JK NNI News
Arab News London February 08
LONDON: The detail was scant, but there was no hiding the ambition with which the new King Abdulaziz Horse Championship was announced late on Tuesday night.
What we do know is that the new international horse race will carry a purse of $17 million, which, if for a single race, will eclipse the $16 million Pegasus World Cup, won by Breeders’ Cup star Gun Runner at Gulfstream Park in Florida last month, as the world’s most valuable race.
The aim of the King Abdulaziz Horse Championship, which, so far, does not have a distance, surface, home or date, is to attract the best talent from the racing powerbases of the United States, the UK and Japan.
The Saudi Arabian Government’s General Sports Authority outlined that the fixture would act to help share the Kingdom’s “historic and cultural legacy,” much as the modus operandi of neighboring Middle Eastern countries has been during the past 30 years.
Dubai was the first Gulf state to understand the international marketing potential of sport, and thoroughbred horseracing in particular, when Sheikh Mohammed bin Rashid, Vice President of the UAE and ruler of that country, set up his Godolphin racing stable in 1992. Others have followed, with varying success, and it remains to be seen whether Saudi Arabia can catch up. And quickly enough.
Saudi Arabia has a considerable international racing presence already, however. Prince Khalid Abdullah is Saudi Arabia’s most successful international racing figure, having owned such equine luminaries as Frankel, Enable, Arrogate and Dancing Brave. But the leading owner and fantastically successful breeder is in his 80s and, although son Prince Ahmed bin Khalid was at Ascot in July to witness Enable’s triumph in the King George VI and Queen Elizabeth Stakes, there has been little interest shown from his family at taking the Juddmonte operation on when he dies. Only a few years ago there were a considerable number of reports that his operation was to be slowly wound down.
There is also the issue of competition. The King Abdulaziz Horse Championship is likely to be staged in Riyadh and on dirt. It will therefore be a direct rival to not only the Dubai World Cup at the end of March, but Qatar’s Emir’s Sword Festival which takes place at the end of the month.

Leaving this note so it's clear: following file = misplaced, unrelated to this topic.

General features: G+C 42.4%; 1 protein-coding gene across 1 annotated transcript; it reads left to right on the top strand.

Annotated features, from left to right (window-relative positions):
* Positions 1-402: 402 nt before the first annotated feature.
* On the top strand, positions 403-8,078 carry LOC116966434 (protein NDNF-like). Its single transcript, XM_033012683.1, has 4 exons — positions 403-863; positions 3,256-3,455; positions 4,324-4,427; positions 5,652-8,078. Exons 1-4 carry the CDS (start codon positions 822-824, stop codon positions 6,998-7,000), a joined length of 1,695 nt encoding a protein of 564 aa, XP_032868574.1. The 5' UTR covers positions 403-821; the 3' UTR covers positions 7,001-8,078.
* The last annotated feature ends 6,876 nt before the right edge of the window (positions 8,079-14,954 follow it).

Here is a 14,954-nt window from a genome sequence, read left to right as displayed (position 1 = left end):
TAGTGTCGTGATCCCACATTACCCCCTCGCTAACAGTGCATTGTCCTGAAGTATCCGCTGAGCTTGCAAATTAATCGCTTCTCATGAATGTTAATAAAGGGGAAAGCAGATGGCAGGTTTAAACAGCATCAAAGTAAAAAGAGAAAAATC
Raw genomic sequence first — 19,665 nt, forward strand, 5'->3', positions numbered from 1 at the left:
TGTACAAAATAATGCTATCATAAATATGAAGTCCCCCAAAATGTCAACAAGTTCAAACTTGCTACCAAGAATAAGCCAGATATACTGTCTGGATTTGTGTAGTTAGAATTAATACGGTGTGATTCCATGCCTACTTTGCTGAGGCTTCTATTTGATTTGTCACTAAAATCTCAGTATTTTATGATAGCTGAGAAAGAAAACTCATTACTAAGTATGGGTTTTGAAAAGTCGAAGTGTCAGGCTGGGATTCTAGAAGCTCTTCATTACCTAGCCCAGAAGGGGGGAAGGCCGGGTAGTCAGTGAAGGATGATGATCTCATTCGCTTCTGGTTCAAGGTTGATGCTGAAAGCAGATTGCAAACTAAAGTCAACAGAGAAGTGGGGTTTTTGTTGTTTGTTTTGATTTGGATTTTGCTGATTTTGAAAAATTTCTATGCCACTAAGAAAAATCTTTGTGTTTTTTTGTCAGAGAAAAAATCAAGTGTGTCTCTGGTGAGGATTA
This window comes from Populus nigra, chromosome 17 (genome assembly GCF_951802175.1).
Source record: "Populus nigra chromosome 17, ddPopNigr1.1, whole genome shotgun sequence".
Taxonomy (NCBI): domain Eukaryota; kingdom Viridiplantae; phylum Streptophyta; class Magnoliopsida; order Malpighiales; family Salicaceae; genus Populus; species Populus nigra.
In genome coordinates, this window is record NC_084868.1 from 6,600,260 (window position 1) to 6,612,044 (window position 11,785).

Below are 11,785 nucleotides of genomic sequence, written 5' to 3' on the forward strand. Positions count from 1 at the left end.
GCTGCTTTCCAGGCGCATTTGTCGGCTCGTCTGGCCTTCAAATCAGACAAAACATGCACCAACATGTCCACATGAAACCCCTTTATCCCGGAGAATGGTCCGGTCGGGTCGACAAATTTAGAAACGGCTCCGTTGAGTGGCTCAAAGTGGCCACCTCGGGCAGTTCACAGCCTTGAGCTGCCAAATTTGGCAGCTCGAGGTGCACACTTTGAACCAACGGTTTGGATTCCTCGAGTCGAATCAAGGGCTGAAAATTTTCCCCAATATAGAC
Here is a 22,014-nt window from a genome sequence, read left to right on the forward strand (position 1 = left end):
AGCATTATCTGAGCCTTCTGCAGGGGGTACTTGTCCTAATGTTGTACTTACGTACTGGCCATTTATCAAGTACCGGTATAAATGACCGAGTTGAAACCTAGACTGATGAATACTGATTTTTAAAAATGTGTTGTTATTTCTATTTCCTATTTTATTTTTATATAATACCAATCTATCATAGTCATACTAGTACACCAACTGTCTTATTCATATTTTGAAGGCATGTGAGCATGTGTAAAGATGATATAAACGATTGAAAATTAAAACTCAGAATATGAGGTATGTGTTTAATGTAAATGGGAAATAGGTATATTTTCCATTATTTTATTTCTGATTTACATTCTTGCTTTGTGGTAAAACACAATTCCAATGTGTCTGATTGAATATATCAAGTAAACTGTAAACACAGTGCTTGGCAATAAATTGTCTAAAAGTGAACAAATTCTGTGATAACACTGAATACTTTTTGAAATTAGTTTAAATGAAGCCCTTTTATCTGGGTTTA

The Dubai World Cup Carnival, which is currently in full swing at Meydan racecourse until the $30 million World Cup meeting itself on Mar. 31, attracts horses from around the world and is an established stopover of the international season. It was first run in 1996.
This new initiative will, in all likelihood, have to either try to break that up or in some way complement it, or look to the busy international season at the end of the year when it will clash with the likes of the Breeders’ Cup in November or the Hong Kong International meeting in December.
What is more, last March Sheikh Mohammed bin Rashid pledged to make the world’s most valuable contest again and with Dubai’s Expo 2020 on the horizon it is not out of the question that we will soon have the world’s first $20 million horse race.
In terms of money, the $17 million purse makes the new race top dog ahead of the new kids on the block.
The Pegasus World Cup looks set for a third renewal next January and The Everest, which was won for the first time by Redzel at Randwick Racecourse in Sydney in October, is the world’s most lucrative turf sprint at $AU10 million ($7.86 million).
Saudi Arabia’s interest in international sport is growing, and at pace. The country is riding a wave of reform as it works toward what has been dubbed Saudi Vision 2030, which intends to transform the country in to a global investment powerhouse and strategic global hub.
Perhaps in 12 years time the King Abdulaziz Horse Championship vision may well have been realized, but there is a lot of work to be done in the meantime.
HORSE RACING’S RICHEST RACES
King Abdulaziz Horse Championship $17million
Pegasus World Cup $16 million
Dubai World Cup $10 million
The Everest $7.86 million
Breeders’ Cup Classic $6 million